Check the label of your clay for cooking instructions. I cooked my little window in a preheated 250 degree toaster oven for six minutes. After cooking (and cooling), the clay will harden. The glass will not melt in the toaster oven at 250 degrees. I do need to warn you that these little windows cook very quickly! The difference between a perfect window, and a burnt window, is a “window” (sorry for the pun) of just a few seconds. Do not go get a cup of coffee while waiting for it to cook. Sit down, and STARE at the window the whole time that it cooks. If you see or smell smoke, take it out, fast!
Step 5: Add the Copper Foil Trim
After the window has cooled, peel and stick a piece of copper tape around the edges of your window. My copper tape came from a yard sale, and does not stick well. Perhaps, new tape would be more adhesive. No problem, I just added some extra glue. Put the seam on the center top of the window.
Next, I made a small copper loop to string my window charm. Cut a piece of copper foil tape ½ inch long, fold in half lengthwise, and stick together. Fold in half in the other direction, and glue to the top of your window. This will be the loop that will be used to hang the window on your necklace. I used hot glue for this task, but you might prefer a different type of glue.
Since I wanted some complimentary charms for my necklace, I selected some random larger chunks of glass. I wrapped tape around each glass piece with the seam at the top center, while pressing the edges onto the glass. Once again, fold and add a copper loop to the top of each piece.
Step 6: Arrange Your Necklace Design
This part of the instructions will vary with individual artistic expression. I knew that I wanted the stained window as the center piece, with two or three companion glass pieces on each side, so I laid those pieces on a flat surface. Working on a piece of felt or dense foam rubber will discourage beads from rolling. I pulled out my junk jars of jewelry parts and beads, and tried different combinations. I decided that I liked beads and heart charms (later discarded) in a dull metallic, and a few glass beads that had a stained glass color with a jagged cut. This gave my necklace a "look" of a rustic, hand forged, metal craft. I will string my charms and beads for only a few inches, then attach a metal chain and clasp for the back of the necklace. My chain was a discarded metal chain necklace, broken in half with needle nose pliers and wire cutters. Your necklace will look different than mine. Instead of attempting to make an exact copy of my necklace, try making your own design using broken jewelry parts that you have hiding in your craft room.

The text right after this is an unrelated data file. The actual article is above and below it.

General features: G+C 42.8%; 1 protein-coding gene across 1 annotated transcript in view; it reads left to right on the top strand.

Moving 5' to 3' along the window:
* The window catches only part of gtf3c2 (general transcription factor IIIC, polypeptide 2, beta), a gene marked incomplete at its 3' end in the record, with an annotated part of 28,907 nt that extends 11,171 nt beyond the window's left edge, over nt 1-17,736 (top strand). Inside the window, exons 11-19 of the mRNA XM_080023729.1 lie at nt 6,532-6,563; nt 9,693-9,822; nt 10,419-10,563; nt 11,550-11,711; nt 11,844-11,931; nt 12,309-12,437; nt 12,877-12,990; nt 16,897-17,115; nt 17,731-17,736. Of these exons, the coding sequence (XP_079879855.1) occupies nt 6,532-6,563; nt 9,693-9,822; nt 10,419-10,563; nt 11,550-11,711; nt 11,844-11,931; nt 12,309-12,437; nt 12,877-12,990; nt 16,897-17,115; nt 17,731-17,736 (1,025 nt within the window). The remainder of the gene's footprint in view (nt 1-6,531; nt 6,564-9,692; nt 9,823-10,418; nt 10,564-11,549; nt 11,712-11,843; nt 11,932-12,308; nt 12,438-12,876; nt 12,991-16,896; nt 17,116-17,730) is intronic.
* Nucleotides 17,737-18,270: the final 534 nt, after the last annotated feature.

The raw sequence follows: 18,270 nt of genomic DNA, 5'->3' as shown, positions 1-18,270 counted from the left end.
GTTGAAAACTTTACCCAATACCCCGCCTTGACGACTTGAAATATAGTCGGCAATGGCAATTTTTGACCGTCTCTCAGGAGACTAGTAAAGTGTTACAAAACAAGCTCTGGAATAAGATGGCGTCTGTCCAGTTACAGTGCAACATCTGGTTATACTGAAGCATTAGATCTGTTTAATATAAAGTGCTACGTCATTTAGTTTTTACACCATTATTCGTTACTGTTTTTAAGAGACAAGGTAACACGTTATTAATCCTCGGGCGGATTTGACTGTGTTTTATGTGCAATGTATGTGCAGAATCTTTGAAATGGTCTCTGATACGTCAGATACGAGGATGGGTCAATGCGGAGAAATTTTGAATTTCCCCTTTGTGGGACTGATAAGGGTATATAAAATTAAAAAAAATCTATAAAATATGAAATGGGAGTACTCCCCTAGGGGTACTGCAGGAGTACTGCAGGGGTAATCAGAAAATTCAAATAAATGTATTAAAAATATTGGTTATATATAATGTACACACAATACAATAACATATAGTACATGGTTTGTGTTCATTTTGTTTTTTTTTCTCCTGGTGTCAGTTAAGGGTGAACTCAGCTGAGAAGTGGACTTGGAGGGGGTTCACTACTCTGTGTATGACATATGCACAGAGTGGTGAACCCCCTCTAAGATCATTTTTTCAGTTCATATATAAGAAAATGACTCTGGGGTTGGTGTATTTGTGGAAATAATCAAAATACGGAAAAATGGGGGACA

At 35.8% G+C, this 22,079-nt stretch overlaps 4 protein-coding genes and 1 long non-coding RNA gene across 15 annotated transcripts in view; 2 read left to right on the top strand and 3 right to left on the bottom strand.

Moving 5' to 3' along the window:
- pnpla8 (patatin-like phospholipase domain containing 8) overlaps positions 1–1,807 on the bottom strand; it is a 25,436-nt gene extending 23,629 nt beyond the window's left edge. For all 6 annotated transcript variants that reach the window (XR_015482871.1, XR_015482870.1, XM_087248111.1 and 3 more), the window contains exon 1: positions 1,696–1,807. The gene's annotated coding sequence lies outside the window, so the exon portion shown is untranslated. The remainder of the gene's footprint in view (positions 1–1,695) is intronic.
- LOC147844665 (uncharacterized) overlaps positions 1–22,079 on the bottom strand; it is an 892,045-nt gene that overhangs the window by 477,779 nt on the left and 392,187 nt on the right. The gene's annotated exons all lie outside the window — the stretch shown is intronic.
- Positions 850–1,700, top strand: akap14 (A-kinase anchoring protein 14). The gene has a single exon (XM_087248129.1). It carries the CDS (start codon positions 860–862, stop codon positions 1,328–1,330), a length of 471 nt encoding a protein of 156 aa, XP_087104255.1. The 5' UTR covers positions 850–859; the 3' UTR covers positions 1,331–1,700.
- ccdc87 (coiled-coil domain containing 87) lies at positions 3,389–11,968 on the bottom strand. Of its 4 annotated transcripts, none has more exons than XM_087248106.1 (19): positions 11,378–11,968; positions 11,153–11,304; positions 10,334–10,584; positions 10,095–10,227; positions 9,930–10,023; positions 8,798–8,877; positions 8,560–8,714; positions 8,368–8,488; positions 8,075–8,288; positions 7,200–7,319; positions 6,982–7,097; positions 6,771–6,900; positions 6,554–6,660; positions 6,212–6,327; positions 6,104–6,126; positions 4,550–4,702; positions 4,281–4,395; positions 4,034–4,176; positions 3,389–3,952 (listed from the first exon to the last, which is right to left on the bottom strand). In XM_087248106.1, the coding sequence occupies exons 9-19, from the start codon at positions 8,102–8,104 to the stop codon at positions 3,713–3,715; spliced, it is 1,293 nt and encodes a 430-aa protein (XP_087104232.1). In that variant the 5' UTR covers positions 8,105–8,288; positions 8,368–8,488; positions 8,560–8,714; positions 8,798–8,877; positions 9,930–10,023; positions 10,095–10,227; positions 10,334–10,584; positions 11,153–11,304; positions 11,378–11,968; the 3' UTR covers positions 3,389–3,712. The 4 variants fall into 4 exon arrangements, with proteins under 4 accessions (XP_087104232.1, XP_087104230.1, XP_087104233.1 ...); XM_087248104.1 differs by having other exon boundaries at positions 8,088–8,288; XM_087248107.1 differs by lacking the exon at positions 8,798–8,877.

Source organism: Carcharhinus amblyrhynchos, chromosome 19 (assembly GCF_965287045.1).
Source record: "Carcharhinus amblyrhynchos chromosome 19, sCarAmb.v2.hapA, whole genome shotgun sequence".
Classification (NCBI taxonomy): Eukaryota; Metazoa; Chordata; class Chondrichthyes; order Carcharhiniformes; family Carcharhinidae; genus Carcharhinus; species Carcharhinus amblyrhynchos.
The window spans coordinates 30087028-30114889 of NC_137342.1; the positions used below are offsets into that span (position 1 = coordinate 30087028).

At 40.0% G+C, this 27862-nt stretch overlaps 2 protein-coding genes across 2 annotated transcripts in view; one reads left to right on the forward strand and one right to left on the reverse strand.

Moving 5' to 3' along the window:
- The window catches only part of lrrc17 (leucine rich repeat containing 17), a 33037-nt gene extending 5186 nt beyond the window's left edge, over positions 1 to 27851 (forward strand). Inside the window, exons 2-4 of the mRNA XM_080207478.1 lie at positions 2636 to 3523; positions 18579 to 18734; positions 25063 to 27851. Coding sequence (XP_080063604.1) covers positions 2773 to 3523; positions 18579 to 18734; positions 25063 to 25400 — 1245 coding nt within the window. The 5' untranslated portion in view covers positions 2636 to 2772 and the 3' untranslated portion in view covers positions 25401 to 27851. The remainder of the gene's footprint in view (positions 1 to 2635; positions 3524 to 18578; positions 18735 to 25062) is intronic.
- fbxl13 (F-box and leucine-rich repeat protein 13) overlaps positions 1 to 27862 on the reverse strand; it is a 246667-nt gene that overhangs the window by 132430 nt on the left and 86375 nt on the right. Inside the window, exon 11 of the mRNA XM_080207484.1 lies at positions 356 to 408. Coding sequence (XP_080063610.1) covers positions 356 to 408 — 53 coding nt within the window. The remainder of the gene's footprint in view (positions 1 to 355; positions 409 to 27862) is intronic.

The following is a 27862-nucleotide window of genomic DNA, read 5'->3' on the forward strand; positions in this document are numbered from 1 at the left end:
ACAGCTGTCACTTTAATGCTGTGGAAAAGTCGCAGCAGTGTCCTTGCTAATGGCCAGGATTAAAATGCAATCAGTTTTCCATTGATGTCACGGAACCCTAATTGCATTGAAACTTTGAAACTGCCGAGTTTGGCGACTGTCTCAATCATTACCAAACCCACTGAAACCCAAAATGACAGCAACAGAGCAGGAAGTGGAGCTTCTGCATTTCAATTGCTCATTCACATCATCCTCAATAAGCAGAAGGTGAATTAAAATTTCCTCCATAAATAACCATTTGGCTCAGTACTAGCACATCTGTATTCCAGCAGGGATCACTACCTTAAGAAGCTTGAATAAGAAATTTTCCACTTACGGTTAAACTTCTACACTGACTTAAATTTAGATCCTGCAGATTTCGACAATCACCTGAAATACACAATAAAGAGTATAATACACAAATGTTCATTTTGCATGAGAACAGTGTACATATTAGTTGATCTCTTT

Step 7: Stringing Beads and Attaching Wires
If you are not familiar with the art of making jewelry, you are encouraged to read more about basic jewelry making skills, before assembling your necklace.
Cut a piece of beading wire, and thread the charms and beads onto the wire. Thread a crimp bead onto one end of the wire, add a small ring, and fold the wire through the crimp bead. (Crimp beads are special beads made just for this purpose.) Adjust the wire (feed loose end of wire into beads), and crimp the bead. A crimper tool works great, but a talented crafter can make a pair of needle nose pliers work nearly as well. Repeat on the other end of the wire, pulling the wire tight, but leaving a little extra space so that the charms and beads will float freely. Use needle nose pliers (and more rings, if needed) to attach each end of the charm covered wire to your recycled chain on each side. I do not need to add a clasp, since I left the clasp on the recycled chain.